The Ricepunk Manifesto

As a writer, I am powerless. In the face of armies and governments and foreign media corporations with overblown pundits, I am just one beige soul with a keyboard.

But I have my words. And while I cannot dispatch these pocket tyrants I can strike at the stories they build. And because we are Homo Narrator, and not Homo Sapiens, if I can change the story, I can change how people remember us. How they react.

So, in the light of years of craft conversations with Robin Low, Navin Weeraratne, and R.R. Virdi; in light of events around the 2019 Nebula Awards; in light the 2019 Easter Attack, and the Western world’s response to it, I declare the following.


THE RICEPUNK MANIFESTO

WHO ARE WE?

We are those from the teeming lands.

We are chameleons. We eat rice and burgers. We drink arrack and whiskey. We are the East and the West, the ancient and the new, the bastard lovechild of machined denim and handloomed cotton.

We are paradoxes. We live chaotic lives in chaotic worlds, born into difference, and we carry difference with us. We shift under identities that fall apart on closer examination. We take labels and discard them. We are at home in the highest office and the lowest tea-shack on the road.

We are shapeshifters. We live through freedom and intolerance; individuals and communities; unity and difference; and we thread the grey needle between these lines every day of our lives, as we have for thousands of years.

We have no American dream, no stiff upper lip, no #eatpraylove, input-output myth. We are those who are detained at airports. Our governments betray us, and those with friends in high places run amok. We live and die knowing our deepest voices will be drowned out by the shallowest of those elsewhere. When they are heard, they are pigeonholed into caricatures, robbed of all nuance.

WE ARE RICEPUNKS.

Ever since the first days of mass media the narratives we have seen, in paper, on screen, have relegated us to the role of court jesters and zoo exhibits. Our cultures are by turns quaint and full of exotic wisdom, and in the next breath they are savage and backward. Our tales are bastardized by both the patronizing and the excessively woke, turned into cannon fodder in battles we care little for.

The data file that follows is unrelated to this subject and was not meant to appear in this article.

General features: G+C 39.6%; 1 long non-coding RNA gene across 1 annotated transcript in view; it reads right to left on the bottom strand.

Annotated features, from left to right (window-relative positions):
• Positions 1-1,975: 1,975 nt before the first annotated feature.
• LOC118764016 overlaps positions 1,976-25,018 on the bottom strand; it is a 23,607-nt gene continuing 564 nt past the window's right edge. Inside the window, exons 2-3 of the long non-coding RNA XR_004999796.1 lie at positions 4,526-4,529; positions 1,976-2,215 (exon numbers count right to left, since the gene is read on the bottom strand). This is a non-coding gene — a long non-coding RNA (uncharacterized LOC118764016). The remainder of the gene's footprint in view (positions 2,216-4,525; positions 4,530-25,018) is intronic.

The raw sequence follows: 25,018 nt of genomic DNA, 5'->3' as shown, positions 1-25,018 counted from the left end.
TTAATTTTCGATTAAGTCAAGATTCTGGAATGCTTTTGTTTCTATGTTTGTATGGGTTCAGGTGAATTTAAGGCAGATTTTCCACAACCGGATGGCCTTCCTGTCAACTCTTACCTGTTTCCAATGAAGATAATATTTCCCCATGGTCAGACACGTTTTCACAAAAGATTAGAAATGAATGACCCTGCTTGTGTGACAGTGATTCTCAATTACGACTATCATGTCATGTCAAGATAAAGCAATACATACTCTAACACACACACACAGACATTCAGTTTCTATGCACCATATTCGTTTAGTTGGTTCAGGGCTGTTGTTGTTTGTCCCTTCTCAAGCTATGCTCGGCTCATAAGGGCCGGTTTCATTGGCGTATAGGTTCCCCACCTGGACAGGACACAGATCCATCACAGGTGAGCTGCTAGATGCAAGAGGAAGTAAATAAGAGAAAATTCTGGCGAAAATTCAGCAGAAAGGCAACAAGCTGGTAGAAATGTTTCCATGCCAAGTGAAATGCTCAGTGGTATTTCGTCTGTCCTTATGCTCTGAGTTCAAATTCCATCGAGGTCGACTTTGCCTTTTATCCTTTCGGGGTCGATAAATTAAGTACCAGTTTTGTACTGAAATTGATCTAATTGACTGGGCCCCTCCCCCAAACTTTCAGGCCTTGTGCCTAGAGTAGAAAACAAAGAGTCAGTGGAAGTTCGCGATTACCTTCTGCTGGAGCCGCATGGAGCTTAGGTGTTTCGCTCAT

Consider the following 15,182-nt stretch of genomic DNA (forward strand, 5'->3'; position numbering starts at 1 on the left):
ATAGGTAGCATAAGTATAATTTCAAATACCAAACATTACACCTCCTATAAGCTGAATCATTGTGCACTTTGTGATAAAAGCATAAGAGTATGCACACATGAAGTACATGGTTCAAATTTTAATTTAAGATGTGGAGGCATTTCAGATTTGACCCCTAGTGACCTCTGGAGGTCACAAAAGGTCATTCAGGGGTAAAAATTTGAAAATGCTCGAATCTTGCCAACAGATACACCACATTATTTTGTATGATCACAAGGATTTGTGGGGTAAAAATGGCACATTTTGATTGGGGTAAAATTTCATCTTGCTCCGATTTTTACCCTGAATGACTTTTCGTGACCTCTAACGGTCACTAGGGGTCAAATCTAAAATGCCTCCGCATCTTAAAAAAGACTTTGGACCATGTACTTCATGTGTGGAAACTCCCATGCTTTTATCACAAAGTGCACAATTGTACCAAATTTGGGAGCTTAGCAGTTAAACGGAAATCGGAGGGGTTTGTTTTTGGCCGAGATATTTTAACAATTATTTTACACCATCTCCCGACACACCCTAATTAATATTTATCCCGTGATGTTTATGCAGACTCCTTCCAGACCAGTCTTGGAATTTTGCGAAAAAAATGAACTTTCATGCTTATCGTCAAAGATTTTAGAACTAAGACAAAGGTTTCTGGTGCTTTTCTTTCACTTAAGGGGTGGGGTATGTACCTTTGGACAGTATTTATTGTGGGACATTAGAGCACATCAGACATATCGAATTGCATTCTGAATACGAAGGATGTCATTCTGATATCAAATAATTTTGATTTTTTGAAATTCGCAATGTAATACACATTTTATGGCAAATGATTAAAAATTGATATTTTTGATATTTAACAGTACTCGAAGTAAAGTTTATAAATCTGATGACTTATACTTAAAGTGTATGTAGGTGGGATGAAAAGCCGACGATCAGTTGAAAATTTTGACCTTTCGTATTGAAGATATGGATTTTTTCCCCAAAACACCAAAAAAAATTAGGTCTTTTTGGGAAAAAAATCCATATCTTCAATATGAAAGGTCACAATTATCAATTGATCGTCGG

We are diversity taken to the thousandth power – not in the weak checkbox just-another-uniform crap of the West, but diversity born of new world orders colliding head-on with old orders that trace their roots through centuries, that embed themselves in every facet, from language, to art, to music, to politics.

We are societies bound not by one utopia, or two, but by tens, hundreds, thousands. We worship not one god, but millions. We are gleaming cities with police states and sprawling slums built by democracies.

We are pride and humiliation, scattered and united, by turns modern and advanced and by turns ancient and decrepit, an assembly of systems that stretch across thousands of years, a Frankenstein’s monster stitched at scales never fully grasped.

WE ARE RICEPUNKS.

Our parents are people that have dwelt in our pasts; burrowing into our myths, reminiscing of times when we were great.  We are here to turn the gaze outward. To imagine multi-cultural, multi-polar worlds, not built around one truth, but several. To imagine new world orders; to describe ten thousand utopias, each different from the last; to bring variety to a world sorely lacking.

We are here to take back the narrative, to show the world our side, to break our stories out of the zoo they have been put in to and help them regain their rightful place in history. Our difference is a competitive edge, not something to be ashamed of.

We understand that this task is not easy.

We understand that much of what we want to say will not be heard. We might be born into a rigged game, where the house always wins, and the cards have been dealt.

But the rapid democratization of information, the power of social media, the ready availability of tools and technology for the production and distribution of our stories have made it possible for us, now more than ever, to fight our battles. Our stories will be heard, one way or the other.

Let us play.

Comments

One thought on “The Ricepunk Manifesto

  1. It’s s good place to build from. I’d suggest considering a utopian as opposed to dystopian world to build around the story. The people need to be given a future they should hope for. Let the drama be more interpersonal.
    Just my two cents.

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